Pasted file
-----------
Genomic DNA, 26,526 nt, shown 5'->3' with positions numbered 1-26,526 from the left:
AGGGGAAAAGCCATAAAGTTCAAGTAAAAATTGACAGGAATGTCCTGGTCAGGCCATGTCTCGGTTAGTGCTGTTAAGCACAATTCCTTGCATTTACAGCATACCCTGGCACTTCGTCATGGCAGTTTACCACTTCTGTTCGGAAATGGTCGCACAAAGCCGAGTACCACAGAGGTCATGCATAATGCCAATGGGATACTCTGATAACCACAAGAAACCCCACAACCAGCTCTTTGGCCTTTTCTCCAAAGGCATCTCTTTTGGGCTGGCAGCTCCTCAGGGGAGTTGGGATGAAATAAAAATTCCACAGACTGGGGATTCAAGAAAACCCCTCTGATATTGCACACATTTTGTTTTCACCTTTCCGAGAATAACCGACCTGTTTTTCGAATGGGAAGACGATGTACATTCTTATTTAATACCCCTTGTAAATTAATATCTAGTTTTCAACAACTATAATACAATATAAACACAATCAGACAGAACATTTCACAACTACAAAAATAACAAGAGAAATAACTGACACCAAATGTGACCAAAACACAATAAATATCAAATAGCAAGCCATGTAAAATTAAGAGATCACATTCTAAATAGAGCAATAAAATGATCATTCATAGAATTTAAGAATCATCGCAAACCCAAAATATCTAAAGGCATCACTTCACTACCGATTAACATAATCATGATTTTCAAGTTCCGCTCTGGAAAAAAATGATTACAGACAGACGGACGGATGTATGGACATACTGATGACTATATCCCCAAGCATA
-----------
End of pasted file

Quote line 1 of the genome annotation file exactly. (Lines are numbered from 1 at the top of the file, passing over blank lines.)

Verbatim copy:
Genomic DNA, 26,526 nt, shown 5'->3' with positions numbered 1-26,526 from the left: